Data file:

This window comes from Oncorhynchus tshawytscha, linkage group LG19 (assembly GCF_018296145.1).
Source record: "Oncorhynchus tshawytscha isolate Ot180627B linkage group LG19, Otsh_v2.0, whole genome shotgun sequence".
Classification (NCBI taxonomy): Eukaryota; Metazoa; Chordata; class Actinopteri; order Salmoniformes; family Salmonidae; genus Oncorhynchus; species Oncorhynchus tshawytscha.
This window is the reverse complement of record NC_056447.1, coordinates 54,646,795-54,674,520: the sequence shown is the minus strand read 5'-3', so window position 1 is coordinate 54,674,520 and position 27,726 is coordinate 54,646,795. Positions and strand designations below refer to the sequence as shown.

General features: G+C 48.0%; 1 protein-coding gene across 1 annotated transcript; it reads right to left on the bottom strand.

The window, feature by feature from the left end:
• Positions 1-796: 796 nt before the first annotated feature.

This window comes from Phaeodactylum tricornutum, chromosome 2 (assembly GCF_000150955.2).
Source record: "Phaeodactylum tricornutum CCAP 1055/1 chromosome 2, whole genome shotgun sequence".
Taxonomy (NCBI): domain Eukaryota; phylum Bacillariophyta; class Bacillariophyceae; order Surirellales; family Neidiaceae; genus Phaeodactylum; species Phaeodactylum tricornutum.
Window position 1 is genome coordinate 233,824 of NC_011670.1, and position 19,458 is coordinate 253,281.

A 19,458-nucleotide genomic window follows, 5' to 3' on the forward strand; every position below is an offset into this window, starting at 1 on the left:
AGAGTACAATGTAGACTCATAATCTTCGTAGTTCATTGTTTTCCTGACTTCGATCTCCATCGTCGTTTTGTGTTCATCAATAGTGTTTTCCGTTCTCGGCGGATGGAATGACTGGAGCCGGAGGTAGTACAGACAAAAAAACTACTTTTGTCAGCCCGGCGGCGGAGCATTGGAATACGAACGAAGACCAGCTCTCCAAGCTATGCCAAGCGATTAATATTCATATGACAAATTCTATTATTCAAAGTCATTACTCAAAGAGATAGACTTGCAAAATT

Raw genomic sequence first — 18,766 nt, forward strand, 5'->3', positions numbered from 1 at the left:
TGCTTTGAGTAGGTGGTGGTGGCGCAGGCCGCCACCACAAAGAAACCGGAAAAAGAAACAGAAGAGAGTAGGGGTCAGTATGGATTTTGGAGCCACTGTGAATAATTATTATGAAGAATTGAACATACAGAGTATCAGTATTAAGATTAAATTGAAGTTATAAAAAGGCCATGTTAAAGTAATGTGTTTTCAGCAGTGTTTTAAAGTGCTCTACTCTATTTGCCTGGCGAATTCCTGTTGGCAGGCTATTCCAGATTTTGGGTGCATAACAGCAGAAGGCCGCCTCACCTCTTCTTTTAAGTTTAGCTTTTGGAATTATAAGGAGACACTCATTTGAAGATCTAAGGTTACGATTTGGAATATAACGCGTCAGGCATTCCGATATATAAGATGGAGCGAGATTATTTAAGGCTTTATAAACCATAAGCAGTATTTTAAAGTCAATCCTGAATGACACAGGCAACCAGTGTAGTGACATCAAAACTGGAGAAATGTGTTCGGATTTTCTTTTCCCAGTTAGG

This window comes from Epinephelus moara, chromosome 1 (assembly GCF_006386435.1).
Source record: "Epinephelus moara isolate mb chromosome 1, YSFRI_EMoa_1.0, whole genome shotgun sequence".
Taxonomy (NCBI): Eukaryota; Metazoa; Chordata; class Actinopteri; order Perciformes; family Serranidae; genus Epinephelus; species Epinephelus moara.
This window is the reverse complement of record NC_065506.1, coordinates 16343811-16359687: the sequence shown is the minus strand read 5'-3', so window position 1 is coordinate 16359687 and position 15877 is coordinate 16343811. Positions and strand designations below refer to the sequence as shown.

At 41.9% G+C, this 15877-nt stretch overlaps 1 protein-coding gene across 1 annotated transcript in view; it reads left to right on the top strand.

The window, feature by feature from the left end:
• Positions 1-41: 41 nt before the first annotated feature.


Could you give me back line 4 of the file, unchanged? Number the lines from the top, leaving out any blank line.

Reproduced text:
This window is the reverse complement of record NC_056447.1, coordinates 54,646,795-54,674,520: the sequence shown is the minus strand read 5'-3', so window position 1 is coordinate 54,674,520 and position 27,726 is coordinate 54,646,795. Positions and strand designations below refer to the sequence as shown.